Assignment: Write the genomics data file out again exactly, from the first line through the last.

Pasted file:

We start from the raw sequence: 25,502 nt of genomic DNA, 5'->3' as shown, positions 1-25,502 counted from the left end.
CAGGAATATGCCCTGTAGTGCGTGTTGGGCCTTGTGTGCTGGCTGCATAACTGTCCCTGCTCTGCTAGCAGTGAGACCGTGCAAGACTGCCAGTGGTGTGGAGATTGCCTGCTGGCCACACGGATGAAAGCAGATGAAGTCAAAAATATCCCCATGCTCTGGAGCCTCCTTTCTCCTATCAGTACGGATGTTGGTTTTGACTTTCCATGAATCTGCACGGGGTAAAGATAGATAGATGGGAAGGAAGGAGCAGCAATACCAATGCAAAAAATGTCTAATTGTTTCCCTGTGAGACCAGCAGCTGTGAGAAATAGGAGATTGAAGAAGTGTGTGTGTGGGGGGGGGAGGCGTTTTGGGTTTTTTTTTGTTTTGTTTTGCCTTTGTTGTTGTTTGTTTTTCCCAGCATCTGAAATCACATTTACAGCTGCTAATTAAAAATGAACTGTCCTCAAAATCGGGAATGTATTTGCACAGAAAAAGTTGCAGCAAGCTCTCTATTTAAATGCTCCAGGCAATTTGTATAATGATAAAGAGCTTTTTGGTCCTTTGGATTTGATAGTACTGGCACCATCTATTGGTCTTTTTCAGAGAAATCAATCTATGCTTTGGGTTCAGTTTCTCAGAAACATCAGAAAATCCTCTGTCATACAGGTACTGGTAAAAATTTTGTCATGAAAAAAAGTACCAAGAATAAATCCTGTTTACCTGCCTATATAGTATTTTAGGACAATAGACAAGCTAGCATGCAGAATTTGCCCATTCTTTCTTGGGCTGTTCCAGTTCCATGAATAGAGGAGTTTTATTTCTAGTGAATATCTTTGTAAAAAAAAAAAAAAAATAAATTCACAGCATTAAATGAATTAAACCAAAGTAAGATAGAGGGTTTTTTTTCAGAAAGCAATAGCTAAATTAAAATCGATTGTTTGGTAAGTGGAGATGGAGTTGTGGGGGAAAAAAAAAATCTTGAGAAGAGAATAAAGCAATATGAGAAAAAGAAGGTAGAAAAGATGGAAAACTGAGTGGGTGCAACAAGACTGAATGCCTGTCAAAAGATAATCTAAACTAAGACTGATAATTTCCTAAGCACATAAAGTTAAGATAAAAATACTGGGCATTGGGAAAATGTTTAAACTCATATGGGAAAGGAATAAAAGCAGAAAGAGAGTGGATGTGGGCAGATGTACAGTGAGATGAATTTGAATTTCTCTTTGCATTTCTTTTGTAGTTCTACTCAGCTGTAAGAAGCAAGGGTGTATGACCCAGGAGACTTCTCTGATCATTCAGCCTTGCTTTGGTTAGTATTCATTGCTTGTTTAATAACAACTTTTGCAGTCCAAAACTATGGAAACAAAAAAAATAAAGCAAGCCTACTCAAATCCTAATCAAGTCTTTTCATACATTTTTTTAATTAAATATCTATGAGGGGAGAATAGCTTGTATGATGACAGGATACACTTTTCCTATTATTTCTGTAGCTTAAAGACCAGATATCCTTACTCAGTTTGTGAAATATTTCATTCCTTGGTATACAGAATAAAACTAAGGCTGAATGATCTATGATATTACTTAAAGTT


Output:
We start from the raw sequence: 25,502 nt of genomic DNA, 5'->3' as shown, positions 1-25,502 counted from the left end.
CAGGAATATGCCCTGTAGTGCGTGTTGGGCCTTGTGTGCTGGCTGCATAACTGTCCCTGCTCTGCTAGCAGTGAGACCGTGCAAGACTGCCAGTGGTGTGGAGATTGCCTGCTGGCCACACGGATGAAAGCAGATGAAGTCAAAAATATCCCCATGCTCTGGAGCCTCCTTTCTCCTATCAGTACGGATGTTGGTTTTGACTTTCCATGAATCTGCACGGGGTAAAGATAGATAGATGGGAAGGAAGGAGCAGCAATACCAATGCAAAAAATGTCTAATTGTTTCCCTGTGAGACCAGCAGCTGTGAGAAATAGGAGATTGAAGAAGTGTGTGTGTGGGGGGGGGAGGCGTTTTGGGTTTTTTTTTGTTTTGTTTTGCCTTTGTTGTTGTTTGTTTTTCCCAGCATCTGAAATCACATTTACAGCTGCTAATTAAAAATGAACTGTCCTCAAAATCGGGAATGTATTTGCACAGAAAAAGTTGCAGCAAGCTCTCTATTTAAATGCTCCAGGCAATTTGTATAATGATAAAGAGCTTTTTGGTCCTTTGGATTTGATAGTACTGGCACCATCTATTGGTCTTTTTCAGAGAAATCAATCTATGCTTTGGGTTCAGTTTCTCAGAAACATCAGAAAATCCTCTGTCATACAGGTACTGGTAAAAATTTTGTCATGAAAAAAAGTACCAAGAATAAATCCTGTTTACCTGCCTATATAGTATTTTAGGACAATAGACAAGCTAGCATGCAGAATTTGCCCATTCTTTCTTGGGCTGTTCCAGTTCCATGAATAGAGGAGTTTTATTTCTAGTGAATATCTTTGTAAAAAAAAAAAAAAAATAAATTCACAGCATTAAATGAATTAAACCAAAGTAAGATAGAGGGTTTTTTTTCAGAAAGCAATAGCTAAATTAAAATCGATTGTTTGGTAAGTGGAGATGGAGTTGTGGGGGAAAAAAAAAATCTTGAGAAGAGAATAAAGCAATATGAGAAAAAGAAGGTAGAAAAGATGGAAAACTGAGTGGGTGCAACAAGACTGAATGCCTGTCAAAAGATAATCTAAACTAAGACTGATAATTTCCTAAGCACATAAAGTTAAGATAAAAATACTGGGCATTGGGAAAATGTTTAAACTCATATGGGAAAGGAATAAAAGCAGAAAGAGAGTGGATGTGGGCAGATGTACAGTGAGATGAATTTGAATTTCTCTTTGCATTTCTTTTGTAGTTCTACTCAGCTGTAAGAAGCAAGGGTGTATGACCCAGGAGACTTCTCTGATCATTCAGCCTTGCTTTGGTTAGTATTCATTGCTTGTTTAATAACAACTTTTGCAGTCCAAAACTATGGAAACAAAAAAAATAAAGCAAGCCTACTCAAATCCTAATCAAGTCTTTTCATACATTTTTTTAATTAAATATCTATGAGGGGAGAATAGCTTGTATGATGACAGGATACACTTTTCCTATTATTTCTGTAGCTTAAAGACCAGATATCCTTACTCAGTTTGTGAAATATTTCATTCCTTGGTATACAGAATAAAACTAAGGCTGAATGATCTATGATATTACTTAAAGTT